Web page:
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Dr. Dimyana Abdelmalek

Hello Thurston County! Yesterday I made the difficult decision to recommend distance learning for both public and private K-12 schools. I made this decision in response to the rise in our case counts over the past month, with more than one hundred people a week becoming infected with COVID-19 over the past two weeks.

When you look at the trend in the number of cases per week, we have not yet reached a plateau. This leads to significant risk of getting COVID-19 in the community, meaning both the people who teach and work in our schools as well as our students have a higher risk of getting COVID-19 and transmitting it to others. This decision is in agreement with the CDC, both on the importance of our schools to the lives of our students as well as leaving the decision to close schools for in-person learning to be made based on community transmission and other COVID-19 indicators at the local level.

People who work and teach in our schools are diverse in their acute risk of severe illness from COVID-19. They vary in age and have different health conditions that can put them at higher risk. While children are less likely to become seriously ill from COVID-19, some children become profoundly sick, some even experience multisystem inflammatory syndrome (MIS-C) where the brain, lungs, heart, and other organs can become inflamed. We are still learning about the long-term consequences of COVID-19 infection.

We must also keep in mind that each person who works and learns in our schools have families they go home to and can spread COVID-19 within their household, including those who are particularly vulnerable like grandparents and family members at high risk for severe disease. Our schools are not islands, they are integrated into the very heart of our community. A rise in COVID-19 cases affect all of us including the families tending to loved ones who are sick. Our demonstrated growth in cases and rate at which people are becoming infected makes it unsafe for schools to open for in-person instruction.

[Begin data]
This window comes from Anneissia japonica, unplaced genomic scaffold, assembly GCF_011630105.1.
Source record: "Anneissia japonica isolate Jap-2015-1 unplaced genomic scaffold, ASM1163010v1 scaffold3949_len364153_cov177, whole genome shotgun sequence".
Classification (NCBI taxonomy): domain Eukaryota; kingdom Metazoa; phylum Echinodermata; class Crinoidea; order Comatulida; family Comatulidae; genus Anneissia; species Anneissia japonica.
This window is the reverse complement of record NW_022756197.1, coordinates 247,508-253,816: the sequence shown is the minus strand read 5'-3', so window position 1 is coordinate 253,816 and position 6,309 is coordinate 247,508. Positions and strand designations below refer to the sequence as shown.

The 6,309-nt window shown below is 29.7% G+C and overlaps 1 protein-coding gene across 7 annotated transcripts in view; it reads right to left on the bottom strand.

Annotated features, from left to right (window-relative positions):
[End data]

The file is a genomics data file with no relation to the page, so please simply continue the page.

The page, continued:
Ensuring it is safe to go to school before restarting in person instruction is essential to the long-term health of our community. Students benefit from so much more than a quality education when they attend school. They grow socially and emotionally. Some students depend on school for their nutritionals needs. Some have special needs that are best addressed in school. We are working closely with our educational community to determine what must be in place for a safe reopening of in-person instruction. This situation is dynamic and as the situation in our community changes, I will continue to give guidance based on the best available evidence.

We know families will need to find alternative ways to care for their children and understand this will have significant impact. We are working with our community partners who provide care to children to make sure they have the guidance and recommendations needed to keep kids safe and healthy. I look forward to the day when we can safely resume all activities of public life and I know if we take precautions now, we can get there together. Using the best available science to keep our communities safe and healthy lies at the heart of my job as health officer and at the heart of everything we do.

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